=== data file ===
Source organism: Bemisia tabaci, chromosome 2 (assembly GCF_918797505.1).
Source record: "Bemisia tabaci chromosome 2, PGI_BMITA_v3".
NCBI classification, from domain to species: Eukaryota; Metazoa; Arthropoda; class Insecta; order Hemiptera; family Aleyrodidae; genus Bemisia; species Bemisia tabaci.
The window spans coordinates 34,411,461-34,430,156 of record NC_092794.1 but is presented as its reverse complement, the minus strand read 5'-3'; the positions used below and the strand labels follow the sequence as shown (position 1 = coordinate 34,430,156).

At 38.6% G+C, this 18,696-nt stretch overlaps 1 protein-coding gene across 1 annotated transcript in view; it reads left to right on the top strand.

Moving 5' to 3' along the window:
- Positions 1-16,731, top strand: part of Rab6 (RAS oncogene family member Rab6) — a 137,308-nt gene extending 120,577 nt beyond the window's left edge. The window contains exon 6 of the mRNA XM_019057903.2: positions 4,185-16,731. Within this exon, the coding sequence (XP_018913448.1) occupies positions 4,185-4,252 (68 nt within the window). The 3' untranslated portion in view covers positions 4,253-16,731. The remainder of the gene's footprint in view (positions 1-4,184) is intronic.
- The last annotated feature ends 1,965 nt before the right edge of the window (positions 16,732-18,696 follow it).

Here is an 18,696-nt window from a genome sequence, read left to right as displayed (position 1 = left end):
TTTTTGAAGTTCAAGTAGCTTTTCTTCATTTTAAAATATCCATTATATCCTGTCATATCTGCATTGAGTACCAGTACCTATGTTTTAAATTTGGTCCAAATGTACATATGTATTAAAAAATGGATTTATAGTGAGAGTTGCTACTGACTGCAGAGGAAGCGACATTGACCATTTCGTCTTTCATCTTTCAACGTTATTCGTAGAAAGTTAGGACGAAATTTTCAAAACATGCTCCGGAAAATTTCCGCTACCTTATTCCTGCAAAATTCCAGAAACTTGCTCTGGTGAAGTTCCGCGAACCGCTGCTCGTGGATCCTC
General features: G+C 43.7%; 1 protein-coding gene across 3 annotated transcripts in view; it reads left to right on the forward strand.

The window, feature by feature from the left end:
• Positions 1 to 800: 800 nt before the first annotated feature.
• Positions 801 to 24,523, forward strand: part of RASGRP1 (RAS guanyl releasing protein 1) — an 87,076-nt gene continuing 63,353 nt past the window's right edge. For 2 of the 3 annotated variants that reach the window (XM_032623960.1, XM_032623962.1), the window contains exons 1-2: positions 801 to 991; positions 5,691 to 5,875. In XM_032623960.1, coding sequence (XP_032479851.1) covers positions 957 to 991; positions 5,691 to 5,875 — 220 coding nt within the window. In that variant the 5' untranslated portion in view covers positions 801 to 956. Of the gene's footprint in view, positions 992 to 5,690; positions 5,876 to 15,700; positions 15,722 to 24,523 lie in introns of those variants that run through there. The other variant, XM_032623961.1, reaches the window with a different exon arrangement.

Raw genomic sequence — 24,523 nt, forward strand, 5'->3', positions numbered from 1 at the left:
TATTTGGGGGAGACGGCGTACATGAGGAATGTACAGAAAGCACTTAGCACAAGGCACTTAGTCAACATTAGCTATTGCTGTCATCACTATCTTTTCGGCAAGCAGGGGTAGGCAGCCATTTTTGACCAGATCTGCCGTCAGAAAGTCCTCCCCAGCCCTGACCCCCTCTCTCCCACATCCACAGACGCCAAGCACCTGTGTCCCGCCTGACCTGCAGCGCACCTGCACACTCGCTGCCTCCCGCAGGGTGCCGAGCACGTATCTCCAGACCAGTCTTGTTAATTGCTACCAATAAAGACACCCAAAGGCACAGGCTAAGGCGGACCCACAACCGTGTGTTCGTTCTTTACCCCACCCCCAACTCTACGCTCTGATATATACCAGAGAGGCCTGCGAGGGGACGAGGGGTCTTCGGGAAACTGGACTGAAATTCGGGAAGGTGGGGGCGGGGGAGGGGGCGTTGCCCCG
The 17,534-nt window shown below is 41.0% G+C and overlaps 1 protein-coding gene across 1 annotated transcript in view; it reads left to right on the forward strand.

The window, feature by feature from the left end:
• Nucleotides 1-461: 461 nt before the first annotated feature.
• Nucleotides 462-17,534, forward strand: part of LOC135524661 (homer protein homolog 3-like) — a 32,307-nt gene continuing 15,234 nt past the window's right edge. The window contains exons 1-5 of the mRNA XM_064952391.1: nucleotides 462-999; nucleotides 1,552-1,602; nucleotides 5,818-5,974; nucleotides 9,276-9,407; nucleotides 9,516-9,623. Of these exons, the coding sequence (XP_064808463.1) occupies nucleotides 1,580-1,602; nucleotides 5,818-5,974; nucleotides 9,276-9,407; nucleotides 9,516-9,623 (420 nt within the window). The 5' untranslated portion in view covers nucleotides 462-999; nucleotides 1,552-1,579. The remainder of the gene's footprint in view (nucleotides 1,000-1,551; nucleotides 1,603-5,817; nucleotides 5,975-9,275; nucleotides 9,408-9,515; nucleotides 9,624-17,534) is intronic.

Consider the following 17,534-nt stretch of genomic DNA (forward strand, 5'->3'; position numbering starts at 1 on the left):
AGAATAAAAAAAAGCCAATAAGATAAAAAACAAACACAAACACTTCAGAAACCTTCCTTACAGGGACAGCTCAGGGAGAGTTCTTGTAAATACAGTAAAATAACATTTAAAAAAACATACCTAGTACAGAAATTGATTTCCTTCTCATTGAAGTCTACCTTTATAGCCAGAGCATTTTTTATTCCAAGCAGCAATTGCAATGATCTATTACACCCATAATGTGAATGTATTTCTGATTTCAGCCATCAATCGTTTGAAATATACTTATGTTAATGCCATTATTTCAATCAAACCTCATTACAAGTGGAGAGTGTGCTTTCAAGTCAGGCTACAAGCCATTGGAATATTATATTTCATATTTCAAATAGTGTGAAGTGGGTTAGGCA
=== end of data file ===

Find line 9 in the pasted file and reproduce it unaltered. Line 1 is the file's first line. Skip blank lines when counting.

Here is an 18,696-nt window from a genome sequence, read left to right as displayed (position 1 = left end):